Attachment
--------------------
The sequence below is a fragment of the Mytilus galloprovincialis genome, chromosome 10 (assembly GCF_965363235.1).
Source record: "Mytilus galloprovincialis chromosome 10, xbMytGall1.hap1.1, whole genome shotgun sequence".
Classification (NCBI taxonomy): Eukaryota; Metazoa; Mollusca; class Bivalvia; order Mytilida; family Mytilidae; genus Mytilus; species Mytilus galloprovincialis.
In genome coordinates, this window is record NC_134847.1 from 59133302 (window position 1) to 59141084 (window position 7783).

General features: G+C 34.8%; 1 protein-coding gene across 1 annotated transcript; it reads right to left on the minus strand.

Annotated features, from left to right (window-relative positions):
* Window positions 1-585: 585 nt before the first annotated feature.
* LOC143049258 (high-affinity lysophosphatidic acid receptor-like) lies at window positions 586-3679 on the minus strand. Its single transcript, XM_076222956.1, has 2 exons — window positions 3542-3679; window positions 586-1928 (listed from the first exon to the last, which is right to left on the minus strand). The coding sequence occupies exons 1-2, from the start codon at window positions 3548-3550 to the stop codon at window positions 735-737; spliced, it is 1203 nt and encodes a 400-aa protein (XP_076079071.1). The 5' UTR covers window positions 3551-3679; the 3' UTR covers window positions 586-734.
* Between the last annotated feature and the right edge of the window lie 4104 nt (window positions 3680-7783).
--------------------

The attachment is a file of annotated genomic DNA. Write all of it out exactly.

The sequence below is a fragment of the Mytilus galloprovincialis genome, chromosome 10 (assembly GCF_965363235.1).
Source record: "Mytilus galloprovincialis chromosome 10, xbMytGall1.hap1.1, whole genome shotgun sequence".
Classification (NCBI taxonomy): Eukaryota; Metazoa; Mollusca; class Bivalvia; order Mytilida; family Mytilidae; genus Mytilus; species Mytilus galloprovincialis.
In genome coordinates, this window is record NC_134847.1 from 59133302 (window position 1) to 59141084 (window position 7783).

General features: G+C 34.8%; 1 protein-coding gene across 1 annotated transcript; it reads right to left on the minus strand.

Annotated features, from left to right (window-relative positions):
* Window positions 1-585: 585 nt before the first annotated feature.
* LOC143049258 (high-affinity lysophosphatidic acid receptor-like) lies at window positions 586-3679 on the minus strand. Its single transcript, XM_076222956.1, has 2 exons — window positions 3542-3679; window positions 586-1928 (listed from the first exon to the last, which is right to left on the minus strand). The coding sequence occupies exons 1-2, from the start codon at window positions 3548-3550 to the stop codon at window positions 735-737; spliced, it is 1203 nt and encodes a 400-aa protein (XP_076079071.1). The 5' UTR covers window positions 3551-3679; the 3' UTR covers window positions 586-734.
* Between the last annotated feature and the right edge of the window lie 4104 nt (window positions 3680-7783).